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Last edited 06 Oct 2022
Climate change 2021: the physical science basis IPCC report
|Below are extracts of key points from the Working Group I contribution to the Sixth Assessment Report, Climate Change 2021: The Physical Science Basis which was released on 9 August 2021.|
The IPCC does not carry out the research itself, but reviews and assesses existing research and other information. Thousands of scientists contribute voluntarily to the work of the IPCC in order that it can reflect a wide range of views and expertise. 195 countries are members of the IPCC, participating in the review process and the plenary sessions.
They are now in the sixth assessment reporting or cycle (AR6), this report was compiled by the first of three working groups and is the first report issued in this cycle. The other two are:
- The Working Group II contribution to the Sixth Assessment Report is entitled Climate Change 2022: Impacts, Adaptation and Vulnerability and was released on 28 February 2022.
- The Working Group III contribution to the Sixth Assessment Report is entitled Climate Change 2022: Mitigation of Climate Change and was released on 4 April 2022.
- The Synthesis Report will be the last of the AR6 products will be considered in Copenhagen, Denmark, on 27-31 October.
To avoid interpretation, the summary text from the 'Summary for Policymakers' has been directly quoted below along with key points and sub-points. These summaries, along with the full reports for all working groups for reports between 2021 and 2022, can be accessed here: https://www.ipcc.ch/assessment-report/ar6/ The final Synthesis report will published towards the end of 2022.
 Climate Change 2021: The Physical Science Basis
"Since AR5, improvements in observationally-based estimates and information from paleoclimate archives provide a comprehensive view of each component of the climate system and its changes to date. New climate model simulations, new analyses, and methods combining multiple lines of evidence lead to improved understanding of human influence on a wider range of climate variables, including weather and climate extremes. The time periods considered throughout this section depend upon the availability of observational products, paleoclimate archives and peer-reviewed studies."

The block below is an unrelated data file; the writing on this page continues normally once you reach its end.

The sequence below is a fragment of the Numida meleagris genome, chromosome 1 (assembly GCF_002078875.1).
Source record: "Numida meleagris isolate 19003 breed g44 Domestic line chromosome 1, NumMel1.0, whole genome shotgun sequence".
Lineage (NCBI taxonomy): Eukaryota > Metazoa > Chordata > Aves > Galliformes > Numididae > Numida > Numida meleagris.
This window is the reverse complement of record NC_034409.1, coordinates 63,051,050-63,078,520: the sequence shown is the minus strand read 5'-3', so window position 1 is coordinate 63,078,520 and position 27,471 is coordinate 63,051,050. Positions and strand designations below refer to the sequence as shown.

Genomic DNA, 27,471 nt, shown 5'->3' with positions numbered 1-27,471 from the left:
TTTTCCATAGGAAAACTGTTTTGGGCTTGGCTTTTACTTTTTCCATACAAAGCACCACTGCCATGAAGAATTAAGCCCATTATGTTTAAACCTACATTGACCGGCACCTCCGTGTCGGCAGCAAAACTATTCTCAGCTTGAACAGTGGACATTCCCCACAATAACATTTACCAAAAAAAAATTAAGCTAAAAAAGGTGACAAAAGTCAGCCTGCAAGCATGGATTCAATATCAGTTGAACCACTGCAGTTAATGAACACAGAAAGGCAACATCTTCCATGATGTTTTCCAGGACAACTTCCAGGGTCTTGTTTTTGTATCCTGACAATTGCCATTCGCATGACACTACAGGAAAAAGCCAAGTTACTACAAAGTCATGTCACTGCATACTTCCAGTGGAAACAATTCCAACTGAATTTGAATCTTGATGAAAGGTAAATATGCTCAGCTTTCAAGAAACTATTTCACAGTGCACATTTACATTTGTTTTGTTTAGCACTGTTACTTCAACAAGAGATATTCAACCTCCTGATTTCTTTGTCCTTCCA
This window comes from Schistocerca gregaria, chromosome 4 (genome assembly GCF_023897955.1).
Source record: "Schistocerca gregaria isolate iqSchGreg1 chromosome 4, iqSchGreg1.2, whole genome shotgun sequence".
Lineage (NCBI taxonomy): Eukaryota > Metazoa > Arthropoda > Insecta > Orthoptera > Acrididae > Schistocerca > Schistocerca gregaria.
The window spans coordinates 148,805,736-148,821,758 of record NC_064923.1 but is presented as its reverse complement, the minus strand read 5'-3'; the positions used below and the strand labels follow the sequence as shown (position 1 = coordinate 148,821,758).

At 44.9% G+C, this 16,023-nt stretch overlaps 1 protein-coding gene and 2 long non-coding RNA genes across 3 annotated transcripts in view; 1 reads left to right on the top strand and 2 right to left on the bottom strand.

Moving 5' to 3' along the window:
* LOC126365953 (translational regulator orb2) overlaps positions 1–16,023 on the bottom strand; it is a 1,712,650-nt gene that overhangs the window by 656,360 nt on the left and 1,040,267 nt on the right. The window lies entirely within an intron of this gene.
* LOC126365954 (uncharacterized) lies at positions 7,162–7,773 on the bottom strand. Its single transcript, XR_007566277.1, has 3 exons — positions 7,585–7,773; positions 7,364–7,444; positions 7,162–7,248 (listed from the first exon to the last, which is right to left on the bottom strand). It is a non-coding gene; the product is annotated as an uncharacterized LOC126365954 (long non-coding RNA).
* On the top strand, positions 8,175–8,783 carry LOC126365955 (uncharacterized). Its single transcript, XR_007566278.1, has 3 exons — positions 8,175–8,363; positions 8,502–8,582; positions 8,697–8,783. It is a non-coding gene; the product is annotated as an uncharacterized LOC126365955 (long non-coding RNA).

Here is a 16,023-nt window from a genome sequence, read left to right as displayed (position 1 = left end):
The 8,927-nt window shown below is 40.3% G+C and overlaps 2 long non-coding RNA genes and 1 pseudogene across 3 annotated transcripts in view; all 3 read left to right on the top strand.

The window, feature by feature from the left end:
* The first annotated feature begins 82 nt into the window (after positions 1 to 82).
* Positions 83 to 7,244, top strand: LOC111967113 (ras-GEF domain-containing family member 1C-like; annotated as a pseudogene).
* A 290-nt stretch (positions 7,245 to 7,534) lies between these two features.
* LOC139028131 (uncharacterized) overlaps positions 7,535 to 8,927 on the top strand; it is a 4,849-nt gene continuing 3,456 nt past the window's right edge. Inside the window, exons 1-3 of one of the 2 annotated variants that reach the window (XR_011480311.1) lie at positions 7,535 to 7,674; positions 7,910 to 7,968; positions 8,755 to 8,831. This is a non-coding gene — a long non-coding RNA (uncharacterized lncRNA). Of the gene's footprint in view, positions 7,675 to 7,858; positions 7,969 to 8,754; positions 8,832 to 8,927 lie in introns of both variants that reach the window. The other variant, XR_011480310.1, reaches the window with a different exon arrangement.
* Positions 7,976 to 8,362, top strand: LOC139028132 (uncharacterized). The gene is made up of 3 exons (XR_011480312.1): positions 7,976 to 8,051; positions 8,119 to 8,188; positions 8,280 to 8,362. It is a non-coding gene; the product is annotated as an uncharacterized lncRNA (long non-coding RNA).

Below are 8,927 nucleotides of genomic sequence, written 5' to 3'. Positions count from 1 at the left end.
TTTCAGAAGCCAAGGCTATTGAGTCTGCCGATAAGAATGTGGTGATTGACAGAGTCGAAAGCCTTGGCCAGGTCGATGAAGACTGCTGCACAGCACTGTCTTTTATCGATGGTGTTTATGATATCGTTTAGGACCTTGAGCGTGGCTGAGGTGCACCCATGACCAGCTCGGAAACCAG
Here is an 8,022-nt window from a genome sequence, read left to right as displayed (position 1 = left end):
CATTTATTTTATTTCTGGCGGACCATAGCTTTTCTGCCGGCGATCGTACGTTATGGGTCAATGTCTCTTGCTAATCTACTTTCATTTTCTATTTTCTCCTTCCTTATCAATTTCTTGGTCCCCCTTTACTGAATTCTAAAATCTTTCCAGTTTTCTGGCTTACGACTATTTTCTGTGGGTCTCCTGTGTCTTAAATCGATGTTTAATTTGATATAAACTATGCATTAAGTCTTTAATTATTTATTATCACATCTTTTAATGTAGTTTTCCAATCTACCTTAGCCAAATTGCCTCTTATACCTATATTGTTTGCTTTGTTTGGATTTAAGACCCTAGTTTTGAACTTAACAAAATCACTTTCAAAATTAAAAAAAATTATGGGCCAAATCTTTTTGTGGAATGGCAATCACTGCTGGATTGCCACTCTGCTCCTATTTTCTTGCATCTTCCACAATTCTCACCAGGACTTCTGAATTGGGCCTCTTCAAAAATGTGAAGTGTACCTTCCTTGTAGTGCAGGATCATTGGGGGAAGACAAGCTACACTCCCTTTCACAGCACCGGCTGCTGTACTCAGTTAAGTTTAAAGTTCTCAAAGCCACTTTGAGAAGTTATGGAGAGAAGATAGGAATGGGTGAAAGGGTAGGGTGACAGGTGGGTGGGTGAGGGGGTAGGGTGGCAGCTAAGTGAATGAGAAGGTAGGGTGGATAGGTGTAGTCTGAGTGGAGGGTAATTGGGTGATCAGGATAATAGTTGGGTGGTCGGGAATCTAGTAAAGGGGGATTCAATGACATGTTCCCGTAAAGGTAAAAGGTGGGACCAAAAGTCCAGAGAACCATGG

- AR6 A.1: It is unequivocal that human influence has warmed the atmosphere, ocean and land. Widespread and rapid changes in the atmosphere, ocean, cryosphere and biosphere have occurred.
- AR6 A.2: The scale of recent changes across the climate system as a whole – and the present state of many aspects of the climate system – are unprecedented over many centuries to many thousands of years.
- AR6 A.3: Human-induced climate change is already affecting many weather and climate extremes in every region across the globe. Evidence of observed changes in extremes such as heatwaves, heavy precipitation, droughts, and tropical cyclones, and, in particular, their attribution to human influence, has strengthened.
- AR6 A.4: Improved knowledge of climate processes, paleoclimate evidence and the response of the climate system to increasing radiative forcing gives a best estimate of equilibrium climate sensitivity of 3°C, with a narrower range compared to AR5
"A set of five new illustrative emissions scenarios is considered consistently across this Report to explore the climate response to a broader range of greenhouse gas (GHG), land-use and air pollutant futures than assessed in AR5. This set of scenarios drives climate model projections of changes in the climate system. These projections account for solar activity and background forcing from volcanoes. Results over the 21st century are provided for the near term (2021–2040), mid-term (2041–2060) and long term (2081–2100) relative to 1850–1900, unless otherwise stated."
- AR6 B.1 Global surface temperature will continue to increase until at least mid-century under all emissions scenarios considered. Global warming of 1.5°C and 2°C will be exceeded during the 21st century unless deep reductions in CO2 and other greenhouse gas emissions occur in the coming decades.